Remember coming home from trick or treating and just admiring your mountain of candy? I do. My sister and I would swim in it Scrooge McDuck style. Children don’t have money so things like toys and candy are special to them. This year, my children’s school participated in the “Halloween Candy Drive” sponsored by the B fund. For every piece of candy they give away the B fund donated $0.25 to Boston Children’s Hospital. The school wanted 20 pieces of candy per child turned in the next day. It got me thinking – will my kids act the way I hope when it comes time to part with their candy? Does giving things away make you happier – at any age?
We trick or treat in our friend’s neighborhood. Our street doesn’t have too many children on it and it is more fun to go out with other friends. The houses we went to tend to go all out. They have the decorations, full size candy bars and one house even plays Hocus Pocus on a big screen television outside. I knew it would not be difficult to get 20+ pieces of candy. They ended up getting tired of walking by 7:30 but the bags felt heavy enough so we called it a night. I wondered if I should just put 20 pieces of candy away while they slept and hope they wouldn’t notice. Instead, I wanted to see if they would be into it (or devastated). I did what any good parent would do, took my “mom tax” candy and ate it while they slept leaving the task for the next morning.
Giving things away is one of my favorite activities. I’d love to say this is because I am a great person but it actually stems from my hatred of clutter. I’ve tried to clear out some of the kid’s toys that they don’t play with a few times. Typically whatever makes its way to a box in the hallway makes its way out soon after. It is like somehow old toys are more important because we are getting rid of them. This makes sense to me though when I think about what they “have” at their age, which isn’t much. Toys are one of their few possessions and taking them away without their involvement feels pretty bad. I’ve had my lunch swiped from the work fridge before so I understand this frustration. I’m glad I waited until the next day to let them help.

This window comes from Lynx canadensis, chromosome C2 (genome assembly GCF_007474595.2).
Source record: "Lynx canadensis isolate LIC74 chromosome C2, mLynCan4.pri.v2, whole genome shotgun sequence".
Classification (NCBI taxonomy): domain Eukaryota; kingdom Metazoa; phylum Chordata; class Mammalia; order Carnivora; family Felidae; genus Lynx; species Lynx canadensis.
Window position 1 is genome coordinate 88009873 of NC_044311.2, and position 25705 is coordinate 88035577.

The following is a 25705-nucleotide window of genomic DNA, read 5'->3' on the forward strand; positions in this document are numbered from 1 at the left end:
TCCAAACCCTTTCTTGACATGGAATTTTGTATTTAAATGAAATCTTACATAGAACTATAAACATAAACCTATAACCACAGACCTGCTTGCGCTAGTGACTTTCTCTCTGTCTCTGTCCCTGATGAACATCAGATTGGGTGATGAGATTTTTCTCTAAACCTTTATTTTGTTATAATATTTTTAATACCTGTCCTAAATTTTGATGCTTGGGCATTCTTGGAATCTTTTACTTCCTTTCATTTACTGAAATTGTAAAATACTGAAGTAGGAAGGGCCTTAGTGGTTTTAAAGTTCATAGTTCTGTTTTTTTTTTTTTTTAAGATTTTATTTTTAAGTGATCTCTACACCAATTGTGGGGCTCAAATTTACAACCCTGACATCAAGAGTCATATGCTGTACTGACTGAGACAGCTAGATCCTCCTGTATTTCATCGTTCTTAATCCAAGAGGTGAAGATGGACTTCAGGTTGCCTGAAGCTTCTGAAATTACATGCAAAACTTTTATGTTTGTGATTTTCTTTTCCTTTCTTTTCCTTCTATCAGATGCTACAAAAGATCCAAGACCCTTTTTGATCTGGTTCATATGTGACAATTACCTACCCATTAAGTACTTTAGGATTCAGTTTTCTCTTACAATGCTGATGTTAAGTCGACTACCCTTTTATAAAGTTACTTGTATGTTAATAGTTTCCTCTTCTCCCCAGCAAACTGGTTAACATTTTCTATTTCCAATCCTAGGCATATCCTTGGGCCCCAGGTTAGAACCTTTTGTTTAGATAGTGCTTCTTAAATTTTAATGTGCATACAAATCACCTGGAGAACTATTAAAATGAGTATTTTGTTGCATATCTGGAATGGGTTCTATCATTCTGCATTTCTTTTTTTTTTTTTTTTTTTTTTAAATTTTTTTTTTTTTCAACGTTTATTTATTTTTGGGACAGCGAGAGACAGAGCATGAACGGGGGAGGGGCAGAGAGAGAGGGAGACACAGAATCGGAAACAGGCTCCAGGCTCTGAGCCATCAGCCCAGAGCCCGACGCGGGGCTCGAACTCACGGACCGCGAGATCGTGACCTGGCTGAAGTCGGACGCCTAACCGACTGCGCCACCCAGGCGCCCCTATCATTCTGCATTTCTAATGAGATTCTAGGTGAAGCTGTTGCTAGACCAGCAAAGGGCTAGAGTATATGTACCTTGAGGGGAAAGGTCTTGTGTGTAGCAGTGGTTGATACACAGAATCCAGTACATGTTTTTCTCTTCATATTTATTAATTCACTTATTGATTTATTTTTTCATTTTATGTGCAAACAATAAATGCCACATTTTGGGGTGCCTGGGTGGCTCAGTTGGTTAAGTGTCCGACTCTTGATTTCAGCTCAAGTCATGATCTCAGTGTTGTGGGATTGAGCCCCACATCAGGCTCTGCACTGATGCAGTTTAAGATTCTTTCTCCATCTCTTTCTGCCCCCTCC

All Saints Day
My daughter is 4 years old. She loves chocolate and candy and was quite pleased with all of the treats she had in her bag. I asked her to put 20 pieces of candy in a new bag for children who couldn’t go trick or treating because they were sick. She put nearly every piece of candy into the new bag. For her, candy is more like a river than a pond. She wasn’t concerned that she wouldn’t get more candy if she gave some away and she was happy that she was making me so happy. I couldn’t help but smile and cheer her on as she stuffed the new bag. In the end, she gave about 40 pieces of candy away. She also ate about 5 pieces for breakfast. We’re not perfect.
Tricked out of treats
My son is 6 and had a little hesitation when it came to giving away his candy. He put 12 pieces in the bag on his own. Candy is more like a pond to him and the water level was getting lower. This didn’t make him feel so good. I talked to him about what the cause was and so he said I should give away some too. Solid burn, returned. I made up the last 8 pieces from our bag of Reese’s that we bought to give trick or treaters knowing we weren’t going to be home to pass any out.
Giving things away
At assembly later that week we heard about the enormous amount of candy that had been collected. The kids were all cheering and proud of their contribution. While 20 pieces of candy wouldn’t last long in the house the impact of giving the same amount away will likely feel good much longer. In Dr. Elizabeth Dunn’s book Happy Money: The Science of Happier Spending she describes her research on how happy giving makes you when compared to receiving something of the same value. It’s no surprise that the good feelings that come with helping others last longer than from helping yourself. If you always feel bad when it comes to money maybe you should try to give some away? Even if you don’t have much it might make you feel better!
Do you have leftover candy this year? Is it helping you get through Daylight Savings Time with children?? Let me know in the comments!